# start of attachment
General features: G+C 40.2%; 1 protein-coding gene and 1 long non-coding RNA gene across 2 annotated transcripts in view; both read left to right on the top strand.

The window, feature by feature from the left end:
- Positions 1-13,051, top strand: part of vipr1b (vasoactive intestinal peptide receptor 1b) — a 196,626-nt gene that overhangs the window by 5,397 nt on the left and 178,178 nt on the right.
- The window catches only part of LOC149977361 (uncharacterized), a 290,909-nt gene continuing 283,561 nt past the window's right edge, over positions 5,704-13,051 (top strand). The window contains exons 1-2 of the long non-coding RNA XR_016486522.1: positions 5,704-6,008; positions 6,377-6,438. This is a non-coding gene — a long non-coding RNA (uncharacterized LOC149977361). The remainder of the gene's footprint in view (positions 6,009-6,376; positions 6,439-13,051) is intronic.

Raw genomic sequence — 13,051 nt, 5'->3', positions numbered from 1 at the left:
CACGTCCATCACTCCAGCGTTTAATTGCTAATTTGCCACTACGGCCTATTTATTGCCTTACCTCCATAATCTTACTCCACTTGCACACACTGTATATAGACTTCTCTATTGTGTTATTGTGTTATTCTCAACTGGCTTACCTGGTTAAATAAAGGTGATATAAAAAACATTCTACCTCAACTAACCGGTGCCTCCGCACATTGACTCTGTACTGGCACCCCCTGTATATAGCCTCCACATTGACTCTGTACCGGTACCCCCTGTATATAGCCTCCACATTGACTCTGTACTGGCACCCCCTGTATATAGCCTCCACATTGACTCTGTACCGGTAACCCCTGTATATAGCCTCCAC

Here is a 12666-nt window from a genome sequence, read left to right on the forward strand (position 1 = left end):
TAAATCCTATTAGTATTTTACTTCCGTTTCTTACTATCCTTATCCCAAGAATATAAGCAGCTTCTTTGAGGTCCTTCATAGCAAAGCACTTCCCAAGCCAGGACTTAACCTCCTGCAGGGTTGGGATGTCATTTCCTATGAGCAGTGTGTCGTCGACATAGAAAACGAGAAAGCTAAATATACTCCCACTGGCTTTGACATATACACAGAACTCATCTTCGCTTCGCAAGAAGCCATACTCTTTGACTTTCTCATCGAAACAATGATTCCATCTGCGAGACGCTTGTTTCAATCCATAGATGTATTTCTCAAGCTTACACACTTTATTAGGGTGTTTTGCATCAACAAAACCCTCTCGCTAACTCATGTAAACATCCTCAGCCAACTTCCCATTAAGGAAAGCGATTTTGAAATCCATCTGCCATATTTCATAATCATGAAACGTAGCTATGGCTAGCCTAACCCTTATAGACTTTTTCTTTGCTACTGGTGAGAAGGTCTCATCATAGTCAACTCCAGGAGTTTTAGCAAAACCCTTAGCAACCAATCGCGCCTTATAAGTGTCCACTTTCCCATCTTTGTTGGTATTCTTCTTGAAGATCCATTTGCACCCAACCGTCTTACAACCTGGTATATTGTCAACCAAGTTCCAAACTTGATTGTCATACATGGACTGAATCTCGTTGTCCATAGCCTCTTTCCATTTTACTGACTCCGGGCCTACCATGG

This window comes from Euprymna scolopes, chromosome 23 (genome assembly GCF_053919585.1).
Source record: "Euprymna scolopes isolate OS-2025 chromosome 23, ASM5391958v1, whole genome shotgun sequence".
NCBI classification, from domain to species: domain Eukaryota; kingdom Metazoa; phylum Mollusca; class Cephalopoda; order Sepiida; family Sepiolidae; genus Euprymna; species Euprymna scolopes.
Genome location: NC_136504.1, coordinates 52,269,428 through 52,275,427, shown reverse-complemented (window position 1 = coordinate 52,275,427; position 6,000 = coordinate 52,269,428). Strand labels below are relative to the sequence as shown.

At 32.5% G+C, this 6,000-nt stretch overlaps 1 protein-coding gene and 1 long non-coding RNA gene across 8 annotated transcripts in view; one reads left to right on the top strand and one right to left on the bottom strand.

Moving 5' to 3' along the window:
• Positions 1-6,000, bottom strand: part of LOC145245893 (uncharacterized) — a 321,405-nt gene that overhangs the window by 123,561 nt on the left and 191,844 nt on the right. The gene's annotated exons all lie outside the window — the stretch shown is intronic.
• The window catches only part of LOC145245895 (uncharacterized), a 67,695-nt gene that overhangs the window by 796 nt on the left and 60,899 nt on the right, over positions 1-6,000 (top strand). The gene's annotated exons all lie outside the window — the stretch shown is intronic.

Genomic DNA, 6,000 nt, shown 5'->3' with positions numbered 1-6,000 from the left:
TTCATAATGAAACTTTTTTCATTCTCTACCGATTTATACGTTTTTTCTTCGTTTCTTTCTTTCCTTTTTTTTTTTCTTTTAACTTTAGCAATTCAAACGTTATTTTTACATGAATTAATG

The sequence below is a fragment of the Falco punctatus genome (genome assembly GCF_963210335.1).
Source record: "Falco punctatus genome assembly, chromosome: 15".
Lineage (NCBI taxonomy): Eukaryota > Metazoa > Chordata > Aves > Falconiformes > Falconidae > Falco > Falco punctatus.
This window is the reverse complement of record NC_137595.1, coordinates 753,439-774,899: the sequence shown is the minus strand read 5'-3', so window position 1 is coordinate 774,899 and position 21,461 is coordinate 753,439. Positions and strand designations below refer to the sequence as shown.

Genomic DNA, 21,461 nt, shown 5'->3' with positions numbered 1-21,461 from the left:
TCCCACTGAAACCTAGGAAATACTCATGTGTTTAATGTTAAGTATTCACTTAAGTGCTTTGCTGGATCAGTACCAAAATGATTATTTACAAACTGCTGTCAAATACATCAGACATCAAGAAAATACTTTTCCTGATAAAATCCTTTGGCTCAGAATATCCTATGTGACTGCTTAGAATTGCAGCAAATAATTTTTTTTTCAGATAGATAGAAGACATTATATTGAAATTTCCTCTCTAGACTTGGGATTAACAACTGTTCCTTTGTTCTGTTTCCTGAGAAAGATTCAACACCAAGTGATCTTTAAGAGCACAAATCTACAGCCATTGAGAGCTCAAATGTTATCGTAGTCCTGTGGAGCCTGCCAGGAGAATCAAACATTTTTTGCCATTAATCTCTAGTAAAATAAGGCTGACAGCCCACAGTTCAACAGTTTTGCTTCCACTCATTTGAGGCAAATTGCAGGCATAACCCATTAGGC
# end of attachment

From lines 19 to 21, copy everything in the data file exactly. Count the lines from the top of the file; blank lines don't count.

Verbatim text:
The sequence below is a fragment of the Falco punctatus genome (genome assembly GCF_963210335.1).
Source record: "Falco punctatus genome assembly, chromosome: 15".
Lineage (NCBI taxonomy): Eukaryota > Metazoa > Chordata > Aves > Falconiformes > Falconidae > Falco > Falco punctatus.